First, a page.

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The Chaparral Biome By Sarah Ziemba & Kathleen Mai.

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Presentation on theme: "The Chaparral Biome By Sarah Ziemba & Kathleen Mai."— Presentation transcript:

1 The Chaparral Biome By Sarah Ziemba & Kathleen Mai

2 Description Spanish word for “place of evergreen scrub oaks.” Region of dense spiny bushes. Many fires occur because of dry climate force adaptation of plants and animals. The smallest Biome. Grows between forest and grassland. Different terrain of flat plains, rocky hills, and mountain slopes.

3 Resources The Chaparral biome contains varying landscapes: mountain grazing fields, Ocean shores, Open dry areas with sage brush with hard leaves to survive the droughts, Farmland and its rolling hills Small forests as well Wide range of environments

4 Location Coasts of California Coast of Mediterranean sea Western and southern Australia Chilean coast in South America South Africa 30* to 50* N & 30* to 40* S latitudes or mid latitude

5 Climate Hot and dry summers. Mild and moist winters but not rainy. Can get very hot or near freezing. Temperatures range from 30F to 100F inches of rain per year (mostly in the winter). Many fires because of the heat and dryness. Similar to the Mediterranean area.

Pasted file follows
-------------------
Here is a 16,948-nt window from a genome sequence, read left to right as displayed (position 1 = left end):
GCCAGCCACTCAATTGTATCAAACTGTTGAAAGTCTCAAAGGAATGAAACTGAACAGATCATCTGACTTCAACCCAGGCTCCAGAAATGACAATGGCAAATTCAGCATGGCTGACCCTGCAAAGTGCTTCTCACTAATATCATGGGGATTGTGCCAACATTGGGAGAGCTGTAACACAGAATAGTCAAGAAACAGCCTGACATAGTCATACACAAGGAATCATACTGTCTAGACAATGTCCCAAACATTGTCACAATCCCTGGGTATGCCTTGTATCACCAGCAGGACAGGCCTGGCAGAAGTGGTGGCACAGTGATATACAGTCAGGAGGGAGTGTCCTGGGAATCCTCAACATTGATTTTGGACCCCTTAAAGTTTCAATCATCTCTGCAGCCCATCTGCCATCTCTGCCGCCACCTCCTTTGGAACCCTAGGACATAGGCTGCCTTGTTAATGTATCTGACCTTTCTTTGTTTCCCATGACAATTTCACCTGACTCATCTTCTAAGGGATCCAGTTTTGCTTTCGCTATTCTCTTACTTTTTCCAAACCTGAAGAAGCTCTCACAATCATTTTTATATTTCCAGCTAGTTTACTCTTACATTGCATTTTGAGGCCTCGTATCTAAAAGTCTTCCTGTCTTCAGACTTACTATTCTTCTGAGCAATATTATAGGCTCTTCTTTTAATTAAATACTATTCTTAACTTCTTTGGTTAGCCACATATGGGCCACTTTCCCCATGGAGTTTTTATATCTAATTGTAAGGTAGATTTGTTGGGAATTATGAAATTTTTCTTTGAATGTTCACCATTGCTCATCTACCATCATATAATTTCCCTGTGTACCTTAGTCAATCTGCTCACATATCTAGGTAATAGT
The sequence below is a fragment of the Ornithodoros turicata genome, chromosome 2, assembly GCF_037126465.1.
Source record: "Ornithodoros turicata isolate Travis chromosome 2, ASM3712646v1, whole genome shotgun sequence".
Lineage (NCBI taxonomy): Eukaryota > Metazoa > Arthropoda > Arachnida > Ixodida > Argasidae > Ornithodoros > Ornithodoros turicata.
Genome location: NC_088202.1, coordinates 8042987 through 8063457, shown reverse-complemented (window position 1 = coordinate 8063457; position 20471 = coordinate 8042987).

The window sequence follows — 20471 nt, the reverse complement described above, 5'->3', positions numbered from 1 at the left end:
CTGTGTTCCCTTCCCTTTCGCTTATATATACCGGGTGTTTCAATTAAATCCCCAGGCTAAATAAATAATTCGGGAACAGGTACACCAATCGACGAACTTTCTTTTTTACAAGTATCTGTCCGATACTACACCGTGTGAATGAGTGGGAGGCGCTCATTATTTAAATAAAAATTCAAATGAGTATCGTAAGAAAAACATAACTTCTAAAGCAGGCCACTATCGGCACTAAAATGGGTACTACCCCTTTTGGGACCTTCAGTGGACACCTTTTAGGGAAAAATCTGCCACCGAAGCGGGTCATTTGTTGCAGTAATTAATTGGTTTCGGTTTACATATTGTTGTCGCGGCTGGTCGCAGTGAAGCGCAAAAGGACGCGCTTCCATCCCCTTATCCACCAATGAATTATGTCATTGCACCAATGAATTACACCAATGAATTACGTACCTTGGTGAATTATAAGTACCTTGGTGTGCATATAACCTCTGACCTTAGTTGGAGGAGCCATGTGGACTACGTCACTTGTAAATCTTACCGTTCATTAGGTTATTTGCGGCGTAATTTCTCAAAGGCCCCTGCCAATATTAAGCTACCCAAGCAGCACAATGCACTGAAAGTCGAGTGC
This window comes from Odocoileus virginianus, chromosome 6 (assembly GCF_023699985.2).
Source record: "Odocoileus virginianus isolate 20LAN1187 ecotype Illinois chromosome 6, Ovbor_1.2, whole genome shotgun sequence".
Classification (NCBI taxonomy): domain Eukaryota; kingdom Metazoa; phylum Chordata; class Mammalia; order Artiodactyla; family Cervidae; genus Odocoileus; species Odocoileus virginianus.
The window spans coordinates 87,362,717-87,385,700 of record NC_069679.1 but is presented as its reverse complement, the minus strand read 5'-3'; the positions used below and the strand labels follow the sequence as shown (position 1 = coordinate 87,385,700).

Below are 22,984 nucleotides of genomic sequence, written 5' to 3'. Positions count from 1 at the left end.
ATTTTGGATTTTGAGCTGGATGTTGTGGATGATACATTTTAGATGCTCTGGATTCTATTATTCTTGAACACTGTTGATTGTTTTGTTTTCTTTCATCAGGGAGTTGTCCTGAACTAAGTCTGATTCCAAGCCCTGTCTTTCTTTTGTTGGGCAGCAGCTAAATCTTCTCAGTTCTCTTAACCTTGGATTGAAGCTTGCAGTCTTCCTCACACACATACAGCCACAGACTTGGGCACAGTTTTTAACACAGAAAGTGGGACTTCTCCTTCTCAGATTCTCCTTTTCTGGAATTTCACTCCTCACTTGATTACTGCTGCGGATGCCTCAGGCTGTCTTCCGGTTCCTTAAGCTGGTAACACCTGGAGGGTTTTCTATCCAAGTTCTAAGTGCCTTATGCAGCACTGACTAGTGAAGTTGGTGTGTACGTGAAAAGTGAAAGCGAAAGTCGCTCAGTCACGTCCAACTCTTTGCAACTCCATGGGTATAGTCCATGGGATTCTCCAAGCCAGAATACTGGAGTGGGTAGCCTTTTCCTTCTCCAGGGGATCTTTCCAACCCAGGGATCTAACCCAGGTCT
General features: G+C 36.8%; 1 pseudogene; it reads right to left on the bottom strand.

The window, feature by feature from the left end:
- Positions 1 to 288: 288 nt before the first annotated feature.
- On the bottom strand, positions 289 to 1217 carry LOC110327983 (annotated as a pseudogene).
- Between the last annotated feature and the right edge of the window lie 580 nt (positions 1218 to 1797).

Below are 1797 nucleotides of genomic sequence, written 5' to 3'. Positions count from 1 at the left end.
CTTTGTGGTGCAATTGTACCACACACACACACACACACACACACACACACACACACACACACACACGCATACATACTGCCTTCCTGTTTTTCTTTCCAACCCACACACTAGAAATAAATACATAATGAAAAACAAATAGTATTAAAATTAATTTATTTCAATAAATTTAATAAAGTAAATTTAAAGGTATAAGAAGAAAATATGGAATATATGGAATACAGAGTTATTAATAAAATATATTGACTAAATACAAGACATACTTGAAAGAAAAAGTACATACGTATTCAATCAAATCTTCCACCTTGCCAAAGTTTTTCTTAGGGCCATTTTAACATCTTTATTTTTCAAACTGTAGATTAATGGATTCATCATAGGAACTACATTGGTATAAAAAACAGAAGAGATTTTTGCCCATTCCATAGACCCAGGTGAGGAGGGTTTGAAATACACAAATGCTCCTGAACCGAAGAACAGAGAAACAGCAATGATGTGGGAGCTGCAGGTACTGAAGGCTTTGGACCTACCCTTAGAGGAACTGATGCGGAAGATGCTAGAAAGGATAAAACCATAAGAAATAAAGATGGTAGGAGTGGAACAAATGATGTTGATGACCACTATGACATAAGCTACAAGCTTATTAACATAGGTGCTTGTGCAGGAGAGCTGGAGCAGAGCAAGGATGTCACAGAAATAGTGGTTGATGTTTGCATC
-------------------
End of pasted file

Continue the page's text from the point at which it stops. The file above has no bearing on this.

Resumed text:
6 Food Web

7 Facts about consumers Different animals live in the chaparral biomes including invertebrates, birds, reptiles, amphibians, and mammals. All animals have adapted to the long dry climate and the fires that come frequently. The animals are usually small and nocturnal. They do not need a lot of water.

8 Consumers Aardvark Ant California Quail Chipmunk Collard Peccary Coyote Fox Goat Great Horned Owl Hedgehog Javelina Lynx Mountain Lion Quoll Rabbit Rattlesnake

9 More Consumers Red fox Roadrunner Scorpion Tuatara Wallaby Weasel Zebra Butterfly

10 Facts About Producers The plants adapted to the climate in the chaparral biome. They have small hard leaves that can store water. Some trees have their leaves high off the ground to prevent being burned by the fire. Some of these plants include poison oak, shrubs, trees and cacti.

11 Producers Blue Oak Coyote Brush Common Sagebrush Fairy Duster French Broom King Protea Manzanita

12 More Producers Mountain Mahogany Saltmarsh Bird's Beak Olive Tree Torrey Pine

13 Endangered Species Plant: The Pinus torreyana is a plant that is currently endangered. It is a pine species that grows in California. It is endangered because they are being cooked in the sun and hit by storms. Animal: The California Gnatcatcher is an endangered bird that lives in the California chaparral. They like to eat sage scrub which has been burned so they are now endangered.

14 Environmental Concerns Wild fires destroy sage brush and forests containing food and shelter to most species in the Chaparral biome Major droughts in summer months Very small area in world for these species to thrive

15 Sources nimalcorner.co.uk/biomes/chapscrub.html+endangered+species+in+the+chap arral+biome&cd=1&hl=en&ct=clnk&gl=us nimalcorner.co.uk/biomes/chapscrub.html+endangered+species+in+the+chap arral+biome&cd=1&hl=en&ct=clnk&gl=us w.blueplanetbiomes.org/california_gnatcatcher.htm+is+the+California+Gnatca tcher+in+a+chaparral+biome%3F&cd=1&hl=en&ct=clnk&gl=us w.blueplanetbiomes.org/california_gnatcatcher.htm+is+the+California+Gnatca tcher+in+a+chaparral+biome%3F&cd=1&hl=en&ct=clnk&gl=us ww.torreypine.org/parks/torrey- pine.html+Pinus+torreyana+why+is+it+endangered%3F&cd=3&hl=en&ct=cln k&gl=us ww.torreypine.org/parks/torrey- pine.html+Pinus+torreyana+why+is+it+endangered%3F&cd=3&hl=en&ct=cln k&gl=us


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